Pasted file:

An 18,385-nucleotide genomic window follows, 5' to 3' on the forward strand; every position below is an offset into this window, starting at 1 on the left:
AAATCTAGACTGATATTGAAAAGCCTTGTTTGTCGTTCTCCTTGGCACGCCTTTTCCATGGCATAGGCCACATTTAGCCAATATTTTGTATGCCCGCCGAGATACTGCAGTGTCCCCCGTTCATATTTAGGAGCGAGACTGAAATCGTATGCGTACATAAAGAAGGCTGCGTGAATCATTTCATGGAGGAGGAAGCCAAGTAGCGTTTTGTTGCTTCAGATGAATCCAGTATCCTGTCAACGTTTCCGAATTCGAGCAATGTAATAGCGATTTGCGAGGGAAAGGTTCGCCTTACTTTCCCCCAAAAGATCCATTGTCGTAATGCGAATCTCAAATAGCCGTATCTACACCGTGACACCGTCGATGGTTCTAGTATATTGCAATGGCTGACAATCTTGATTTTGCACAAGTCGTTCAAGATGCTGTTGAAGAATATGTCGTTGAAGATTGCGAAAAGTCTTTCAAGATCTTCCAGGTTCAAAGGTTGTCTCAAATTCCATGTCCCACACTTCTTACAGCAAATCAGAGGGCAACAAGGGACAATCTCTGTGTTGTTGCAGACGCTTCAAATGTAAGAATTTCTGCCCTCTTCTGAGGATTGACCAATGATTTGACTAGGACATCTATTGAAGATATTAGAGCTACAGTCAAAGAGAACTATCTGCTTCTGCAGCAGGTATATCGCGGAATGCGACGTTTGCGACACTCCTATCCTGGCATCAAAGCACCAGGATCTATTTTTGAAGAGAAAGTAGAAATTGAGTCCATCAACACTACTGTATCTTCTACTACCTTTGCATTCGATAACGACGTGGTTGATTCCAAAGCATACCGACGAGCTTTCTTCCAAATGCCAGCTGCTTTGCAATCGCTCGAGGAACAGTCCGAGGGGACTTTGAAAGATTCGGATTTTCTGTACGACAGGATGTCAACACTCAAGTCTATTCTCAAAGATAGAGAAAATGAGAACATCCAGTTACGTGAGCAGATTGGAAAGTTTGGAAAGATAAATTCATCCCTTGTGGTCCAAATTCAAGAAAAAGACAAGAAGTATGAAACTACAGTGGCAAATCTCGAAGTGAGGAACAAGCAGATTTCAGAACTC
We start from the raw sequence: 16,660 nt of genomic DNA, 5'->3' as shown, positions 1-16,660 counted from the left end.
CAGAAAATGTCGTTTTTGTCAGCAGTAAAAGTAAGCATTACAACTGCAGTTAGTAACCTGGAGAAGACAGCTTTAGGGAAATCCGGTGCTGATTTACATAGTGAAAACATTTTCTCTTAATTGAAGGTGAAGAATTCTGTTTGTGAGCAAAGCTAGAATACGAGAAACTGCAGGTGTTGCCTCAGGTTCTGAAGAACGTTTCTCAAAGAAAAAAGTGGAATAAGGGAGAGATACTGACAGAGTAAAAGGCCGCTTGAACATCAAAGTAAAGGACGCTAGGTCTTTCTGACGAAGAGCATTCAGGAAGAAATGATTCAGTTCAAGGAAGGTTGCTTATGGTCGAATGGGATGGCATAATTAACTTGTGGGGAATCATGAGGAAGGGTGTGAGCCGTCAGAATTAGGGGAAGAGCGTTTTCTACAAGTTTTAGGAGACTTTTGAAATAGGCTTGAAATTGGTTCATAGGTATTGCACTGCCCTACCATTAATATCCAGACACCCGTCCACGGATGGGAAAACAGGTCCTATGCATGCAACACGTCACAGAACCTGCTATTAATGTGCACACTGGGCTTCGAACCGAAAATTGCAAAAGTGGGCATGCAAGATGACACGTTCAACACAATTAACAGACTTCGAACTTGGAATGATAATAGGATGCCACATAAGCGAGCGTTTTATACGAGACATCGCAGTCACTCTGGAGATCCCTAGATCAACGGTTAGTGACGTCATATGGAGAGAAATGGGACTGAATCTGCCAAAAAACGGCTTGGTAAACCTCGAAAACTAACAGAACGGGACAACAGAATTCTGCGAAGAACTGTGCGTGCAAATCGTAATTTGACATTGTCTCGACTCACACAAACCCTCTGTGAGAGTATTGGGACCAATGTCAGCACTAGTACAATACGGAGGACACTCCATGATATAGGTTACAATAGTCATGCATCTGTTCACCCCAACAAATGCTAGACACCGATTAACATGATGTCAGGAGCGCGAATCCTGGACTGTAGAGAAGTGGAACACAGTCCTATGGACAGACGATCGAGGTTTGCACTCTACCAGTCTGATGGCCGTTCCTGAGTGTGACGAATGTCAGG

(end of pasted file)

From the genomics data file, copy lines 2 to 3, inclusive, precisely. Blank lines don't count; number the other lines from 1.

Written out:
AAATCTAGACTGATATTGAAAAGCCTTGTTTGTCGTTCTCCTTGGCACGCCTTTTCCATGGCATAGGCCACATTTAGCCAATATTTTGTATGCCCGCCGAGATACTGCAGTGTCCCCCGTTCATATTTAGGAGCGAGACTGAAATCGTATGCGTACATAAAGAAGGCTGCGTGAATCATTTCATGGAGGAGGAAGCCAAGTAGCGTTTTGTTGCTTCAGATGAATCCAGTATCCTGTCAACGTTTCCGAATTCGAGCAATGTAATAGCGATTTGCGAGGGAAAGGTTCGCCTTACTTTCCCCCAAAAGATCCATTGTCGTAATGCGAATCTCAAATAGCCGTATCTACACCGTGACACCGTCGATGGTTCTAGTATATTGCAATGGCTGACAATCTTGATTTTGCACAAGTCGTTCAAGATGCTGTTGAAGAATATGTCGTTGAAGATTGCGAAAAGTCTTTCAAGATCTTCCAGGTTCAAAGGTTGTCTCAAATTCCATGTCCCACACTTCTTACAGCAAATCAGAGGGCAACAAGGGACAATCTCTGTGTTGTTGCAGACGCTTCAAATGTAAGAATTTCTGCCCTCTTCTGAGGATTGACCAATGATTTGACTAGGACATCTATTGAAGATATTAGAGCTACAGTCAAAGAGAACTATCTGCTTCTGCAGCAGGTATATCGCGGAATGCGACGTTTGCGACACTCCTATCCTGGCATCAAAGCACCAGGATCTATTTTTGAAGAGAAAGTAGAAATTGAGTCCATCAACACTACTGTATCTTCTACTACCTTTGCATTCGATAACGACGTGGTTGATTCCAAAGCATACCGACGAGCTTTCTTCCAAATGCCAGCTGCTTTGCAATCGCTCGAGGAACAGTCCGAGGGGACTTTGAAAGATTCGGATTTTCTGTACGACAGGATGTCAACACTCAAGTCTATTCTCAAAGATAGAGAAAATGAGAACATCCAGTTACGTGAGCAGATTGGAAAGTTTGGAAAGATAAATTCATCCCTTGTGGTCCAAATTCAAGAAAAAGACAAGAAGTATGAAACTACAGTGGCAAATCTCGAAGTGAGGAACAAGCAGATTTCAGAACTC
We start from the raw sequence: 16,660 nt of genomic DNA, 5'->3' as shown, positions 1-16,660 counted from the left end.